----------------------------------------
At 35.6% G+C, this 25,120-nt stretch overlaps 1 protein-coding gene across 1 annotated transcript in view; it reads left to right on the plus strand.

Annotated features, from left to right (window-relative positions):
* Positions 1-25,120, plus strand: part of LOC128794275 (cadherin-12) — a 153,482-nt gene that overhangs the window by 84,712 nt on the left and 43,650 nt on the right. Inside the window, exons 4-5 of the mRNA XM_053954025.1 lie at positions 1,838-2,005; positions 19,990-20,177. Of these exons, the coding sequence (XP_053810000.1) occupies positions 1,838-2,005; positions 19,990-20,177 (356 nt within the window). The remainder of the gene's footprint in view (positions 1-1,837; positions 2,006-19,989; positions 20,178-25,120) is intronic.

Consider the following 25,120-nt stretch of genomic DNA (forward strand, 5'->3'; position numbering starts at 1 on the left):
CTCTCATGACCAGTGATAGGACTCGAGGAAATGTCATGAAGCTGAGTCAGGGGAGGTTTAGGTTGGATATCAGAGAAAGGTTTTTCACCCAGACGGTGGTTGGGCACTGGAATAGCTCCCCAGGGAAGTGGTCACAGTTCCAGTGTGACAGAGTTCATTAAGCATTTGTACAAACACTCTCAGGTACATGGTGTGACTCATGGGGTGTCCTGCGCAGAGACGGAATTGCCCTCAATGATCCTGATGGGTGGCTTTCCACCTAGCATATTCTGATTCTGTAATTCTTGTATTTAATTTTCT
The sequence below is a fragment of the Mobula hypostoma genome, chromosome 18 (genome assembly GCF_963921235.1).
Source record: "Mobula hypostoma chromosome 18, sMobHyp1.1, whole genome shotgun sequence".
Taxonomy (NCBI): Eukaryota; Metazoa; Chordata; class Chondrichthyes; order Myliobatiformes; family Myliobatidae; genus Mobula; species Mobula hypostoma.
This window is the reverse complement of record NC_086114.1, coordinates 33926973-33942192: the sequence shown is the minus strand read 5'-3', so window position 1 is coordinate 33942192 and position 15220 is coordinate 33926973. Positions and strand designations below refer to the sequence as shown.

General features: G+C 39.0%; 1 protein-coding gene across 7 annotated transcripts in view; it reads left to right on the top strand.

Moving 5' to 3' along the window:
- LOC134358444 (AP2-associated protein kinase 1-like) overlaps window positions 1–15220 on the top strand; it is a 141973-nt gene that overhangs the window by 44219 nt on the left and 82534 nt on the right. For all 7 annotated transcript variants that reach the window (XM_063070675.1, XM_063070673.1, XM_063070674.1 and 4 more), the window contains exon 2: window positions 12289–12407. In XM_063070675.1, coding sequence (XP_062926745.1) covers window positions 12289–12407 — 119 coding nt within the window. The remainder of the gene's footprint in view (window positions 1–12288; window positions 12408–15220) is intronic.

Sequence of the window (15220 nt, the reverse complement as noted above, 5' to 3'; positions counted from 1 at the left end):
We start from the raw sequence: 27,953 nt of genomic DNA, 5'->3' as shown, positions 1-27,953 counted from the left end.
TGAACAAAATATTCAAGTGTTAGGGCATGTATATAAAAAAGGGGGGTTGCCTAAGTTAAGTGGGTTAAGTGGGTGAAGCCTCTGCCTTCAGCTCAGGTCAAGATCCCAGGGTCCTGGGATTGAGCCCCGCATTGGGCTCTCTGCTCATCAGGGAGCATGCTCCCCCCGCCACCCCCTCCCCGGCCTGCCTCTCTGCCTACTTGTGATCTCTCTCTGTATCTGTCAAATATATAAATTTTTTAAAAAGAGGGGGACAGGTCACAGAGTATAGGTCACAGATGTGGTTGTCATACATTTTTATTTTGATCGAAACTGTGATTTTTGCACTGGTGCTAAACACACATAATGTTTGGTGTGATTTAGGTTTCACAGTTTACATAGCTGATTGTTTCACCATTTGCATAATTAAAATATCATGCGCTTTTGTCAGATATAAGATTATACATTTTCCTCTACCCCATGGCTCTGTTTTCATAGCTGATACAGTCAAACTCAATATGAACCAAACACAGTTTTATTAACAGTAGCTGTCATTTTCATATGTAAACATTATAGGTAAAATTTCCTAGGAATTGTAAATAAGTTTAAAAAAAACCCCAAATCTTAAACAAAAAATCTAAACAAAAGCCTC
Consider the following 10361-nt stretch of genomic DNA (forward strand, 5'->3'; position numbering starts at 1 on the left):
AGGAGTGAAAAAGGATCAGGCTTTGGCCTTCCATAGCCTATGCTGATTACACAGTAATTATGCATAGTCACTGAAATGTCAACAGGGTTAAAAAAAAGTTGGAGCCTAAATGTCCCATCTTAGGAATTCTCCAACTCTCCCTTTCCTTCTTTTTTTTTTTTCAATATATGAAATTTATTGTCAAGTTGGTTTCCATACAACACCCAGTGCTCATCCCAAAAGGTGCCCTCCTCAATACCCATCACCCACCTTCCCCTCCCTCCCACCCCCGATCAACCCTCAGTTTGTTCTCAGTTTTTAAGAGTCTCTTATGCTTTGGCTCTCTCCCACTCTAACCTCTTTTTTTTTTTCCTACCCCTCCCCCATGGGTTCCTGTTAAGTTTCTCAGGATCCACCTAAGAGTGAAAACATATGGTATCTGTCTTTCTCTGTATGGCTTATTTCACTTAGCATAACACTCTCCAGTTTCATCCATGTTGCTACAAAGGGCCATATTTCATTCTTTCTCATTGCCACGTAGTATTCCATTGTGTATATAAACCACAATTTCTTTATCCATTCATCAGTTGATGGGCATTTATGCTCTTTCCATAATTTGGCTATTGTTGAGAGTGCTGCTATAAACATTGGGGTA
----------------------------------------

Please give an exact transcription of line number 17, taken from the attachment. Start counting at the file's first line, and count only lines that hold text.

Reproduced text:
AGGAGTGAAAAAGGATCAGGCTTTGGCCTTCCATAGCCTATGCTGATTACACAGTAATTATGCATAGTCACTGAAATGTCAACAGGGTTAAAAAAAAGTTGGAGCCTAAATGTCCCATCTTAGGAATTCTCCAACTCTCCCTTTCCTTCTTTTTTTTTTTTCAATATATGAAATTTATTGTCAAGTTGGTTTCCATACAACACCCAGTGCTCATCCCAAAAGGTGCCCTCCTCAATACCCATCACCCACCTTCCCCTCCCTCCCACCCCCGATCAACCCTCAGTTTGTTCTCAGTTTTTAAGAGTCTCTTATGCTTTGGCTCTCTCCCACTCTAACCTCTTTTTTTTTTTCCTACCCCTCCCCCATGGGTTCCTGTTAAGTTTCTCAGGATCCACCTAAGAGTGAAAACATATGGTATCTGTCTTTCTCTGTATGGCTTATTTCACTTAGCATAACACTCTCCAGTTTCATCCATGTTGCTACAAAGGGCCATATTTCATTCTTTCTCATTGCCACGTAGTATTCCATTGTGTATATAAACCACAATTTCTTTATCCATTCATCAGTTGATGGGCATTTATGCTCTTTCCATAATTTGGCTATTGTTGAGAGTGCTGCTATAAACATTGGGGTA